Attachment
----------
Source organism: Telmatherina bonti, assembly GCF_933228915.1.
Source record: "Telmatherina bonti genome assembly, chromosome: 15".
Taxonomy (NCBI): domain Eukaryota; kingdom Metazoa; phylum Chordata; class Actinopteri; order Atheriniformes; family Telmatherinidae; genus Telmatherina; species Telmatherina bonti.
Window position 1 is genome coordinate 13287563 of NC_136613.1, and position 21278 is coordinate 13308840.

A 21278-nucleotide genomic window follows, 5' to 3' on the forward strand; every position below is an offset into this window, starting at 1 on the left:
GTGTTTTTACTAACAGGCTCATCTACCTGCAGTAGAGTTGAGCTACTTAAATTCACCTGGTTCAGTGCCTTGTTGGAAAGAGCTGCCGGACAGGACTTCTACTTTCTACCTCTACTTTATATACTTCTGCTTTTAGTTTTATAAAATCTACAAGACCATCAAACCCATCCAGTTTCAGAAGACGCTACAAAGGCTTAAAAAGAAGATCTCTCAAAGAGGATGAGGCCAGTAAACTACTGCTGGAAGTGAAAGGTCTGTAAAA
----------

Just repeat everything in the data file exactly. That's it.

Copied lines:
Source organism: Telmatherina bonti, assembly GCF_933228915.1.
Source record: "Telmatherina bonti genome assembly, chromosome: 15".
Taxonomy (NCBI): domain Eukaryota; kingdom Metazoa; phylum Chordata; class Actinopteri; order Atheriniformes; family Telmatherinidae; genus Telmatherina; species Telmatherina bonti.
Window position 1 is genome coordinate 13287563 of NC_136613.1, and position 21278 is coordinate 13308840.

A 21278-nucleotide genomic window follows, 5' to 3' on the forward strand; every position below is an offset into this window, starting at 1 on the left:
GTGTTTTTACTAACAGGCTCATCTACCTGCAGTAGAGTTGAGCTACTTAAATTCACCTGGTTCAGTGCCTTGTTGGAAAGAGCTGCCGGACAGGACTTCTACTTTCTACCTCTACTTTATATACTTCTGCTTTTAGTTTTATAAAATCTACAAGACCATCAAACCCATCCAGTTTCAGAAGACGCTACAAAGGCTTAAAAAGAAGATCTCTCAAAGAGGATGAGGCCAGTAAACTACTGCTGGAAGTGAAAGGTCTGTAAAA